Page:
SHE called him her ‘rock’ and he has truly lived up to the name.
For there has only ever been one man for Elizabeth. And Philip as the family’s kingpin has been unstinting in his support of his wife, both in public and in private.
There have at times been difficult periods, including crises that seemed to threaten the future of the monarchy, and occasional embarrassments caused by Philip’s plain speaking, but he has always been by her side.
She was just 13 when she met dashing young Philip, Prince of Greece, but the princess was smitten and set her heart on him.
It was July 22, 1939, and the King, Queen and their two daughters were to tour the Royal Naval College at Dartmouth.
When they arrived, the college was in the grip of a mumps outbreak, and the young princesses were kept at a safe distance in the house of the college’s captain, Admiral Sir Frederick Dalrymple-Hamilton.
The senior cadet assigned to entertain them was Philip, himself only 18.
Sixty years later, Elizabeth paid a heartfelt public tribute, saying: “He is someone who doesn’t take easily to compliments. But he has, quite simply, been my strength and stay all these years, and I and his whole family, in this and many other countries, owe him a debt greater than he would ever claim or we shall ever know.”
His importance is not just in the advice or support he gives the monarch, but also his presence during long overseas tours and engagements at home.
In private, Philip is the head of the household, with his wife deferring all important family decisions to him – characteristic of the royal couple’s generation.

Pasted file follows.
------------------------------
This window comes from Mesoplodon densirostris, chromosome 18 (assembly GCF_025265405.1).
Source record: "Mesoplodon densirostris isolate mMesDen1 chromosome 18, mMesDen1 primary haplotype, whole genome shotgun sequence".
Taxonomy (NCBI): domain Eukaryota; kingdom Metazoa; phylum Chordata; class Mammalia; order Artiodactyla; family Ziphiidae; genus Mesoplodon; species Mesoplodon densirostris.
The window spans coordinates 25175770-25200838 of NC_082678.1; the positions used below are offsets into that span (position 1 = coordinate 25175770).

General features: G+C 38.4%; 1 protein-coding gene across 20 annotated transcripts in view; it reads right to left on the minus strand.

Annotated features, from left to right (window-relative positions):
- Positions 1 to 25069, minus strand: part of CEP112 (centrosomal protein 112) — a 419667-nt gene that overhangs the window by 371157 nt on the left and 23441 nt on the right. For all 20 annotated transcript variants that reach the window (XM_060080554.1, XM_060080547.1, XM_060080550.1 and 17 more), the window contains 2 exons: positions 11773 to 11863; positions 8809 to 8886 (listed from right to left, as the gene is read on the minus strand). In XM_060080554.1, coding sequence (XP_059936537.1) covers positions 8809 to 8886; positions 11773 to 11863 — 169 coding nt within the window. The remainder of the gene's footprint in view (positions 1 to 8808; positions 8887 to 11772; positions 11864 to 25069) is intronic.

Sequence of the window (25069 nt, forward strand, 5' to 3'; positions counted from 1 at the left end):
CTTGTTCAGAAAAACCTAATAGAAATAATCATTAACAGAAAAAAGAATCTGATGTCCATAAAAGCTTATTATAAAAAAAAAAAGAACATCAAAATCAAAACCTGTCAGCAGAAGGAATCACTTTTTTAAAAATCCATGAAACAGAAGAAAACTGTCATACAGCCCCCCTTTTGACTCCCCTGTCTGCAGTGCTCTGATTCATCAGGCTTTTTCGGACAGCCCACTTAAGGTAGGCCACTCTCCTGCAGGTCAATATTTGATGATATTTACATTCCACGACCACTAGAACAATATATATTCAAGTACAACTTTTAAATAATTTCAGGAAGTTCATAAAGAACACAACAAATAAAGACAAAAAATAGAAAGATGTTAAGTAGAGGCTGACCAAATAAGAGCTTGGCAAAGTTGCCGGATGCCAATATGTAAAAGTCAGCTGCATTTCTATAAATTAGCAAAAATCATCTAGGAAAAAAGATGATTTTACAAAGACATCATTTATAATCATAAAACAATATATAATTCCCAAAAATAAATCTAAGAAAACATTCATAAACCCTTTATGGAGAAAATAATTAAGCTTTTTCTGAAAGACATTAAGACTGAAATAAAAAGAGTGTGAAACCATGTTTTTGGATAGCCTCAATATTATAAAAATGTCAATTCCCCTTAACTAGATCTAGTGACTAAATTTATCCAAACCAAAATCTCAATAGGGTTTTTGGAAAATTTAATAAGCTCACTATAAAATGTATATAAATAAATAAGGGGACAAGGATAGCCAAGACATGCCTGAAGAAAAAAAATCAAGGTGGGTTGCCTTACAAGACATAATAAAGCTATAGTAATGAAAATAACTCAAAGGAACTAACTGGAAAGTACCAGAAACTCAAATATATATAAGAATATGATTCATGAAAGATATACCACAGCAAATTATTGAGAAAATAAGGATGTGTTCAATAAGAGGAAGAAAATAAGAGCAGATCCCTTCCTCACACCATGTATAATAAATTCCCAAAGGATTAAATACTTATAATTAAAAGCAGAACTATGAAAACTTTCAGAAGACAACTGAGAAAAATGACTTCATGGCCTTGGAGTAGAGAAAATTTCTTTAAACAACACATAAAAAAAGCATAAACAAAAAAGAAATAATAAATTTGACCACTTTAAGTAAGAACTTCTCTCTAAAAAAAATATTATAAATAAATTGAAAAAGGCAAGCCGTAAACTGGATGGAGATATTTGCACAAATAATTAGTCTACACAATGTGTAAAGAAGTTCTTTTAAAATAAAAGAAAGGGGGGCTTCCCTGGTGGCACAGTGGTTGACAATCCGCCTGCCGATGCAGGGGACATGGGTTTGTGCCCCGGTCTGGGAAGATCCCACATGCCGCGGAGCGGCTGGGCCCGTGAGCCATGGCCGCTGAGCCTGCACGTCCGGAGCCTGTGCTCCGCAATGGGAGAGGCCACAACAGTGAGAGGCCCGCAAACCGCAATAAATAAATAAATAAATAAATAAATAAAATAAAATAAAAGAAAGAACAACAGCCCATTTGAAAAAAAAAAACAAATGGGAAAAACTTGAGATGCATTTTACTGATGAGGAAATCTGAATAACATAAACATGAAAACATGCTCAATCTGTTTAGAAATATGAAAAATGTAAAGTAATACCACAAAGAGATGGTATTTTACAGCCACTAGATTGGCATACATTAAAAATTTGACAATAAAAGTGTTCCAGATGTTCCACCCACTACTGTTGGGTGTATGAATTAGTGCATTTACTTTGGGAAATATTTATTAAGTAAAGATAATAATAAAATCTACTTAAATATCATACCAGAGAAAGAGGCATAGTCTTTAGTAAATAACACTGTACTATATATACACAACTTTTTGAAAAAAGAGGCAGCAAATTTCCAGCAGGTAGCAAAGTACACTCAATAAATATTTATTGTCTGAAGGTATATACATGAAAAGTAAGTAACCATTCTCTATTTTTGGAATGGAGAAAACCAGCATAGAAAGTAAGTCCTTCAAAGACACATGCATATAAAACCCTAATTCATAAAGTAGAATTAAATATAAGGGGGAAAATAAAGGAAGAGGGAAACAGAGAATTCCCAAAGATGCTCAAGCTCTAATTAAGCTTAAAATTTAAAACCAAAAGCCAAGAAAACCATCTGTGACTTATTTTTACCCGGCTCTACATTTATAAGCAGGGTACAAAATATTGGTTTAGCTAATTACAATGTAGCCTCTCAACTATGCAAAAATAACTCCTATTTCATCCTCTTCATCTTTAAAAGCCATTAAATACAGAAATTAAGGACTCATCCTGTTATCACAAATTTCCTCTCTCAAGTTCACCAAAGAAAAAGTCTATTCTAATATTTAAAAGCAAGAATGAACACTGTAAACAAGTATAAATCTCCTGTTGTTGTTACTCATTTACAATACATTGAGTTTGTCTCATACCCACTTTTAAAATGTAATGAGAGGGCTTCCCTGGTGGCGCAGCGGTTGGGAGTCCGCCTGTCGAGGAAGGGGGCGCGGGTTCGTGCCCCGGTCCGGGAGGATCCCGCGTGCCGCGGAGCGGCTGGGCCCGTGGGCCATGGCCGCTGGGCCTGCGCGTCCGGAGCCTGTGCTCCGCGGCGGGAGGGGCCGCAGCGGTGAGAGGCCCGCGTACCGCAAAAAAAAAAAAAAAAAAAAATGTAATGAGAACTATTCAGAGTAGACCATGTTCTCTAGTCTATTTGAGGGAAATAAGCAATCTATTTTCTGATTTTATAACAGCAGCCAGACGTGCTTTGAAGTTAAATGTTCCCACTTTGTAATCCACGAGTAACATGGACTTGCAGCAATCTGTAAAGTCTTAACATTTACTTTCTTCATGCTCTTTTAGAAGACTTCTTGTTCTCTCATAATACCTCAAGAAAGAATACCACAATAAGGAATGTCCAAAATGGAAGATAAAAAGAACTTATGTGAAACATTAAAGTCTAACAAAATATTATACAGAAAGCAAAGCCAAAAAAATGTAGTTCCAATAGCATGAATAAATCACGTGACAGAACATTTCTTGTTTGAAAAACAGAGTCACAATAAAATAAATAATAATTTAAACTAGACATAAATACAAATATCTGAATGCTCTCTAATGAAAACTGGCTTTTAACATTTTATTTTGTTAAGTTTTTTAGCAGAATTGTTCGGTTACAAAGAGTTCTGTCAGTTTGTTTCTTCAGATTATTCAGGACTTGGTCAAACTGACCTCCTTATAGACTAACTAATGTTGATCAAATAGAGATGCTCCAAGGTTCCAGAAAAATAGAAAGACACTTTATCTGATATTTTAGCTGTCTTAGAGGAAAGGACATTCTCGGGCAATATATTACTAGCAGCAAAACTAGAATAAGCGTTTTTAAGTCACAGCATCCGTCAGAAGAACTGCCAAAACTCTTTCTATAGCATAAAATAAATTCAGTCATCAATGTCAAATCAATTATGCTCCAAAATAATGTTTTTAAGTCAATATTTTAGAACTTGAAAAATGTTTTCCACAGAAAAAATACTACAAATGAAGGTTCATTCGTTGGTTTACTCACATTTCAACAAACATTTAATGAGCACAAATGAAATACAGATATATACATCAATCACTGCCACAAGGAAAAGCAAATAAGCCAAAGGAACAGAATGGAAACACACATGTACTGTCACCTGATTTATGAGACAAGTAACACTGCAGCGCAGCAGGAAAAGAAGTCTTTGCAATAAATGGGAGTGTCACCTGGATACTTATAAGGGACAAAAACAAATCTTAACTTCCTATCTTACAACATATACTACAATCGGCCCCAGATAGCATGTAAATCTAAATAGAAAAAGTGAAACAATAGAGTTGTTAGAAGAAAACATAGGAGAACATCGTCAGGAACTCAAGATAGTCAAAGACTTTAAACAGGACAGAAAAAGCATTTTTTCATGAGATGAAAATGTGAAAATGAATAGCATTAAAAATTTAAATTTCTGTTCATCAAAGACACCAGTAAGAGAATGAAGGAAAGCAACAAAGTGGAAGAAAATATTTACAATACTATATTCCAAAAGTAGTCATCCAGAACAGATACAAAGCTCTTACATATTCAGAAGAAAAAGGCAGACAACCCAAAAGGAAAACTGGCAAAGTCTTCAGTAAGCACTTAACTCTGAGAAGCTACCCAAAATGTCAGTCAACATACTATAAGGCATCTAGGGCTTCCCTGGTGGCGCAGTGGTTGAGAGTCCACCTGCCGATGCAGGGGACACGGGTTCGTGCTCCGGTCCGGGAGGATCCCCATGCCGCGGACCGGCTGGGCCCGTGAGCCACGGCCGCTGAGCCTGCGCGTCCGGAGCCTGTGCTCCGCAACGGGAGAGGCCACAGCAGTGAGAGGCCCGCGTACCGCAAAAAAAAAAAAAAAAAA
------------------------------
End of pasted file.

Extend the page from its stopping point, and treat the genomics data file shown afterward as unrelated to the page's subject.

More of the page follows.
This enduring romance and blossomed after that very first meeting, as senior courtiers discreetly established whether
Philip would be a suitable consort for the future Queen.
His credentials were impeccable – he was the son of Prince Andrew of Greece, and the nephew of Lord Louis Mountbatten, already a favourite in royal circles.
Elizabeth and Philip began corresponding, and met on several more occasions, including a tea party aboard the royal yacht where Mountbatten played Cupid.
Like countless other young women whose beaus were at war, Elizabeth worried about Philip, especially when he saw active service against German, Italian and Japanese forces.
But home leave brought him back to Elizabeth, and at Christmas 1943, Philip was invited to stay with the Royal Family at Windsor.
Mountbatten pulled strings at the Admiralty, and Philip was given a shore posting so that he could see Elizabeth more often.
By war’s end, there was widespread speculation about the romance and George VI, concerned that his daughter was too young for marriage, took her on his lengthy tour of South Africa in 1946, decreeing that there would be no engagement until she was 21.
The announcement came two months after her birthday, on July 10 1947.
The wedding took place on November 20, 1947, and it was a welcome splash of colour and good cheer for a Britain battered and exhausted by the long war.
The glamorous young royal couple caught the public’s imagination, and hundreds of thousands turned out to pack the streets around Westminster Abbey, as the day dawned cold but clear.
The 21-year-old bride-to-be appeared nervous throughout the ceremony until her new husband led her out from the chapel of St Edward the Confessor, where the registers were signed.
Then, as she passed her parents, she lifted her eyes and smiled.
The delighted crowds headed for Buckingham Palace where the newly-weds appeared on the balcony to huge cheers.
It was a scene to be repeated again and again throughout her historic reign.